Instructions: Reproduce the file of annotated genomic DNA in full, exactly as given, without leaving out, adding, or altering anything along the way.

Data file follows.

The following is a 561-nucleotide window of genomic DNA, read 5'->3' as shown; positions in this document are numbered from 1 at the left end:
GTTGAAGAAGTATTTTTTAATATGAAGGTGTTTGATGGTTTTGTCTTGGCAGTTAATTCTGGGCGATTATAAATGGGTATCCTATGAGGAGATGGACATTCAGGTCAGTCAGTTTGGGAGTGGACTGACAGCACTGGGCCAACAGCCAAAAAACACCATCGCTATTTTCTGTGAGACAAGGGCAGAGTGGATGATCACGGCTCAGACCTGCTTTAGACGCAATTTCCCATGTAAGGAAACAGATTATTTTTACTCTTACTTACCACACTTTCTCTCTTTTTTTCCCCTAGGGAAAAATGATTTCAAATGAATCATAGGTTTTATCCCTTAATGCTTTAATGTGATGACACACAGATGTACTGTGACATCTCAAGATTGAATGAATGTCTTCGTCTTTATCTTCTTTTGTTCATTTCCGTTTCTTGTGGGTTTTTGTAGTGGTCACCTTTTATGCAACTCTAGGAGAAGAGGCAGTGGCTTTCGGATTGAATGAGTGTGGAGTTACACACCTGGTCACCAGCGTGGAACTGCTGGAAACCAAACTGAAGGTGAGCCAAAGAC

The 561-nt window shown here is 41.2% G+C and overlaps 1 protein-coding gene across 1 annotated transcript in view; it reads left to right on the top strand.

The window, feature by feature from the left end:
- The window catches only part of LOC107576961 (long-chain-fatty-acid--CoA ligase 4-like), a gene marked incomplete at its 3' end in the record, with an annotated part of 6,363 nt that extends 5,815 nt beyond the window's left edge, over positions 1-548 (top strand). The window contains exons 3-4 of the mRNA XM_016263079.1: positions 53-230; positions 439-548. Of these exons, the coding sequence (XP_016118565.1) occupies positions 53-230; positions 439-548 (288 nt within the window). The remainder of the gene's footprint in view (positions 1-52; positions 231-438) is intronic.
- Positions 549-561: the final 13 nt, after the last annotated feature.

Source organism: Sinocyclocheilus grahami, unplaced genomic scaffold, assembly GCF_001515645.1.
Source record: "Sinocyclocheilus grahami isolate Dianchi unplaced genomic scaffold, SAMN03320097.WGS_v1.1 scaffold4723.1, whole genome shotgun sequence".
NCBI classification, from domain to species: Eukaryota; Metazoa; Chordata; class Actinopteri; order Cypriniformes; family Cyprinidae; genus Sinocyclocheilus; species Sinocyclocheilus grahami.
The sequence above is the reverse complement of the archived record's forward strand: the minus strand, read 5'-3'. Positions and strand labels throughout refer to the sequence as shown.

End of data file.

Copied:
The following is a 561-nucleotide window of genomic DNA, read 5'->3' as shown; positions in this document are numbered from 1 at the left end:
GTTGAAGAAGTATTTTTTAATATGAAGGTGTTTGATGGTTTTGTCTTGGCAGTTAATTCTGGGCGATTATAAATGGGTATCCTATGAGGAGATGGACATTCAGGTCAGTCAGTTTGGGAGTGGACTGACAGCACTGGGCCAACAGCCAAAAAACACCATCGCTATTTTCTGTGAGACAAGGGCAGAGTGGATGATCACGGCTCAGACCTGCTTTAGACGCAATTTCCCATGTAAGGAAACAGATTATTTTTACTCTTACTTACCACACTTTCTCTCTTTTTTTCCCCTAGGGAAAAATGATTTCAAATGAATCATAGGTTTTATCCCTTAATGCTTTAATGTGATGACACACAGATGTACTGTGACATCTCAAGATTGAATGAATGTCTTCGTCTTTATCTTCTTTTGTTCATTTCCGTTTCTTGTGGGTTTTTGTAGTGGTCACCTTTTATGCAACTCTAGGAGAAGAGGCAGTGGCTTTCGGATTGAATGAGTGTGGAGTTACACACCTGGTCACCAGCGTGGAACTGCTGGAAACCAAACTGAAGGTGAGCCAAAGAC

The 561-nt window shown here is 41.2% G+C and overlaps 1 protein-coding gene across 1 annotated transcript in view; it reads left to right on the top strand.

The window, feature by feature from the left end:
- The window catches only part of LOC107576961 (long-chain-fatty-acid--CoA ligase 4-like), a gene marked incomplete at its 3' end in the record, with an annotated part of 6,363 nt that extends 5,815 nt beyond the window's left edge, over positions 1-548 (top strand). The window contains exons 3-4 of the mRNA XM_016263079.1: positions 53-230; positions 439-548. Of these exons, the coding sequence (XP_016118565.1) occupies positions 53-230; positions 439-548 (288 nt within the window). The remainder of the gene's footprint in view (positions 1-52; positions 231-438) is intronic.
- Positions 549-561: the final 13 nt, after the last annotated feature.

Source organism: Sinocyclocheilus grahami, unplaced genomic scaffold, assembly GCF_001515645.1.
Source record: "Sinocyclocheilus grahami isolate Dianchi unplaced genomic scaffold, SAMN03320097.WGS_v1.1 scaffold4723.1, whole genome shotgun sequence".
NCBI classification, from domain to species: Eukaryota; Metazoa; Chordata; class Actinopteri; order Cypriniformes; family Cyprinidae; genus Sinocyclocheilus; species Sinocyclocheilus grahami.
The sequence above is the reverse complement of the archived record's forward strand: the minus strand, read 5'-3'. Positions and strand labels throughout refer to the sequence as shown.